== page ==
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Is carrageenan unhealthy?Carrageenan is a common food/non-food additive that derived its name from Irish Moss seaweed(ChondrusCrispus). This non-nutritive additive is produced from seaweeds and/or algae and isused primarily as a thickening agent to hold compounds together, for instance, in toothpastes,non-dairy milks, ice creams, soups, sauces, and even in pet food. Even though carrageenan hasbeen used for 100s of years, studies are still being conducted on the safety of its use.Iscarrageenan safe for us to use in our everyday lives, for consuming and non-food uses?In 2001, a study was conducted to see how carrageenan reacts in the body after consumption.Although this study was performed on animals, scientists predict the negative findings couldpossibly equate to the metabolism of humans. Scientists found that the exposure to carrageenanproduced “colonic ulcerations” and gastrointestinal problems in animals that may have been dueto the acid hydrolysis reaction inside the stomach or the interaction with intestinal bacteria.Unfortunately, it is unknown how much of the additive it took to produce these harmful effects butthe scientists suggest the consumption of carrageenan should be reevaluated nonetheless.What I personally find interesting is that carrageenan is found primarily in processed foods whichcontain a hefty amount of refined carbohydrates, sugars, and very little nutritional valuewhatsoever. It makes me wonder if scientific studies used 100% carrageenan for their testsubjects or if they used foods that contained them. Perhaps there is a negative synergistic effectwhen one consumes the additive in over-processed foods.Personally, my intake of carrageenan is somewhat moderate. For instance, my largest source ofcarrageenan probably comes from the store-bought almond milk that I drink. I predict that theadditive is used in such a fashion so that the ingredients used in making the nondairy milk canchemically stay together. Furthermore, I have never experienced any gastrointestinalcomplications after drinking almond milk or any other food that contains it. I hardly consumeprocessed foods, where carrageenan is prominently found. Perhaps I just am not eating enoughcarrageenan to show any negative effects, such as those found in certain scientific researchstudies.According to a well-known scientific researcher, Joanne K. Tobacman, M.D., now associateprofessor of clinical medicine at the University of Illinois College of Medicine, carrageenan wasonce used to cause inflammation in the body so that anti-inflammatory drugs can be usedafterwards to test their effectiveness. Tobacman also found that laboratory mice that were fed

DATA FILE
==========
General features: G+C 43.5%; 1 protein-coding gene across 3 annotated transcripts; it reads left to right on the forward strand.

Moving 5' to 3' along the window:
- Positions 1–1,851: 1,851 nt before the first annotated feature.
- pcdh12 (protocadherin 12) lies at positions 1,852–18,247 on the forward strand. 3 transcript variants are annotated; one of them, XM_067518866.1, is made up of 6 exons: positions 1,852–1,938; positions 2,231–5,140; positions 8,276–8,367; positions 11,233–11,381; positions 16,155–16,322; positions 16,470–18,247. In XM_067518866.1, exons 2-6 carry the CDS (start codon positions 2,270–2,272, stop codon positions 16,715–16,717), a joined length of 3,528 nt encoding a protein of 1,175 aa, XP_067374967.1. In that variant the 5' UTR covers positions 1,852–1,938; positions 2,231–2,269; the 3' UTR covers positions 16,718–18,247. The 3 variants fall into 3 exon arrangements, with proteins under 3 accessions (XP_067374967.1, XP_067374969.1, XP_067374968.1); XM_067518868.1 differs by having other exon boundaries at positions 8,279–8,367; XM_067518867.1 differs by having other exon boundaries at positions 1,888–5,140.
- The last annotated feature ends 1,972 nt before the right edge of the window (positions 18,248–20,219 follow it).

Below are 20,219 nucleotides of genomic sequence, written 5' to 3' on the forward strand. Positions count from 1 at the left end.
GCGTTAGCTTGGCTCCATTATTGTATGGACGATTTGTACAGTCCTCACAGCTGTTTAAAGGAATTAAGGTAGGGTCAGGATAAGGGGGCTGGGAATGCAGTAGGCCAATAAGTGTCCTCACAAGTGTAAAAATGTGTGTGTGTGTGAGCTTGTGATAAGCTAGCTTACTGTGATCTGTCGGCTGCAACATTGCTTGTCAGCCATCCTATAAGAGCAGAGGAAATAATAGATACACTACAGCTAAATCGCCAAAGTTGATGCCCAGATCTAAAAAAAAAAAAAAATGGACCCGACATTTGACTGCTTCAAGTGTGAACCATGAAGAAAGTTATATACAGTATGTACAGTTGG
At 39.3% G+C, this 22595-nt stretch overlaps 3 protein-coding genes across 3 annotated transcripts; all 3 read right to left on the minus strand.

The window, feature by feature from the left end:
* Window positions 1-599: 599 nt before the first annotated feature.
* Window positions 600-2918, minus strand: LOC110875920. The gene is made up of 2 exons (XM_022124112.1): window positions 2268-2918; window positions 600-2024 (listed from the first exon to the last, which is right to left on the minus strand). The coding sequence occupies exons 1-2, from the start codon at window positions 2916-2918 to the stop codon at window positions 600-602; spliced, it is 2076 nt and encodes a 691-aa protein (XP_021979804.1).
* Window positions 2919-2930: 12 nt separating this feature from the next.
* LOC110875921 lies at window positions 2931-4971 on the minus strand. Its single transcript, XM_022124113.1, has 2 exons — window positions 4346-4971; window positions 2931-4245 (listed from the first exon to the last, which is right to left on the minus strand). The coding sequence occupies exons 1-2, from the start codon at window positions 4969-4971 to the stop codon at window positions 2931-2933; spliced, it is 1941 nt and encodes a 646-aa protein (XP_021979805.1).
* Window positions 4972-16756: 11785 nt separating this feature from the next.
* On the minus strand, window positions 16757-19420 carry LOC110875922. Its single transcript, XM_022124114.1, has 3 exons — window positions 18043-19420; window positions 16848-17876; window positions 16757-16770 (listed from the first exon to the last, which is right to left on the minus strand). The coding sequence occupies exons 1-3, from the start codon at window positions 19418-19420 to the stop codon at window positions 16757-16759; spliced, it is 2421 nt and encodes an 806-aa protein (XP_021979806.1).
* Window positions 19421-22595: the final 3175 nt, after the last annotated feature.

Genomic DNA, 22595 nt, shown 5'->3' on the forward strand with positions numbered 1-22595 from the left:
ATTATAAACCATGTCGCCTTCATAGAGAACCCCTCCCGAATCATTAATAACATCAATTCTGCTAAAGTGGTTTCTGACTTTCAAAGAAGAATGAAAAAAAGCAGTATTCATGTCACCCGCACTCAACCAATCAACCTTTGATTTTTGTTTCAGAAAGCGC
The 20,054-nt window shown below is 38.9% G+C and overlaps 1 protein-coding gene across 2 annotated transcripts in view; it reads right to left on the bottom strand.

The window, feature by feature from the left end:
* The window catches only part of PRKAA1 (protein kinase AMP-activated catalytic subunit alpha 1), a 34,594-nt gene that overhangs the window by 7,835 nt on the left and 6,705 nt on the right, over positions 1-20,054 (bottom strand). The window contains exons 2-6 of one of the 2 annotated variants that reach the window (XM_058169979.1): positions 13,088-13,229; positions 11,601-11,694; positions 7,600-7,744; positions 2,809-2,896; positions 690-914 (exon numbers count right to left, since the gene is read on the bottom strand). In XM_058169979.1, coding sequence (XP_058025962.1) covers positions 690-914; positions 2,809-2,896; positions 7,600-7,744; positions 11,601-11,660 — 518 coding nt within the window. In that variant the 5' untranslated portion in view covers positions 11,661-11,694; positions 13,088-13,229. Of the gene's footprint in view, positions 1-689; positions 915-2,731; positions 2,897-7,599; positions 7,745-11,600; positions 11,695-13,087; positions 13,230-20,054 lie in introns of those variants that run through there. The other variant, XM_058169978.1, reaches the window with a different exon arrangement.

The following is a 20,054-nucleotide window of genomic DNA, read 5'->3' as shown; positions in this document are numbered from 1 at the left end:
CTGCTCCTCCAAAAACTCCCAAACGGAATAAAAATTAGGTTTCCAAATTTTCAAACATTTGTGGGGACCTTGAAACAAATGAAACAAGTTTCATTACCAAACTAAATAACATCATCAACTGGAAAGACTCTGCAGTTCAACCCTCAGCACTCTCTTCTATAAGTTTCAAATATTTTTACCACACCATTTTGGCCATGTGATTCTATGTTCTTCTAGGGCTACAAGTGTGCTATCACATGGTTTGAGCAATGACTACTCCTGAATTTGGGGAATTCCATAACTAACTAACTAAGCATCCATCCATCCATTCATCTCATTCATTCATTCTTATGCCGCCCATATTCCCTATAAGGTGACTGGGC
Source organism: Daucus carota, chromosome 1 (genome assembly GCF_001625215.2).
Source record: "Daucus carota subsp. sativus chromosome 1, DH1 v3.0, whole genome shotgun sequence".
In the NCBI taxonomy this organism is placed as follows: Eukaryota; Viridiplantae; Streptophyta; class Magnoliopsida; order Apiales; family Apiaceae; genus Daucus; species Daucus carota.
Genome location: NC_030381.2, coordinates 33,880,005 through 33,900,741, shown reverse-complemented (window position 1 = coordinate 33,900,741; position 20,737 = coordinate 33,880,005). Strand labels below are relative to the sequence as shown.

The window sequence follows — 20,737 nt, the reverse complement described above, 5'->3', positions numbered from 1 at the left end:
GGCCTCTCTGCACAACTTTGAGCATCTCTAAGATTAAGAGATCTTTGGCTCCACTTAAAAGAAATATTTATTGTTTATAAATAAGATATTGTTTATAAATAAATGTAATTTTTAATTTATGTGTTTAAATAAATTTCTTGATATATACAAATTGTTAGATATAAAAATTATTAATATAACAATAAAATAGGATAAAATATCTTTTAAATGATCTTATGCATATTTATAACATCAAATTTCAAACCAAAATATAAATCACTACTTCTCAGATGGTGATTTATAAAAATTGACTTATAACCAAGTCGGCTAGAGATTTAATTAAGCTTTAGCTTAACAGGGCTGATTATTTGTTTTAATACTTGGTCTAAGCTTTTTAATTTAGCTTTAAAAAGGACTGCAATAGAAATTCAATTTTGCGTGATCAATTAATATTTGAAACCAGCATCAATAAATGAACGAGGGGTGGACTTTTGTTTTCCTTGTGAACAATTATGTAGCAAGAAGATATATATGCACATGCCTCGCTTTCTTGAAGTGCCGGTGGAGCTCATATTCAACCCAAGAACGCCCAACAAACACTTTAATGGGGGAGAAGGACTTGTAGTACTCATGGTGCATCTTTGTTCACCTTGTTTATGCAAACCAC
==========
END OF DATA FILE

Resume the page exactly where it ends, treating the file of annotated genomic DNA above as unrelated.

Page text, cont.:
low concentrations of carrageenan for about two and a half weeks developed intolerance toglucose and also had impaired insulin action. This, in turn, was concluded to cause diabetes. Thearticle ends with Dr. Weil saying, “I recommend avoiding regular consumption of foods containingcarrageenan… especially important advice for persons with inflammatory bowel disease.”In closing, carrageenan still needs to be studied upon for its safety. The best way one can makesure carrageenan isn’t harmful for them is to observe how they feel after consuming food orusing a product that contains it.Sources: Weil, Andrew. "Dr. Weil." http://www.drweil.com/drw/u/id/QAA44833 Miller, Becky. "Livestrong.com." http://www.livestrong.com/article/446385-what-has- carrageenan-in-it/ "Cyber Colloids." http://www.cybercolloids.net/library/carrageenan/introduction- carrageenan-structure "Chemistry Daily." http://www.chemistrydaily.com/chemistry/Carrageenan JK, Tobacman. "NCBI." http://www.ncbi.nlm.nih.gov/pubmed/11675262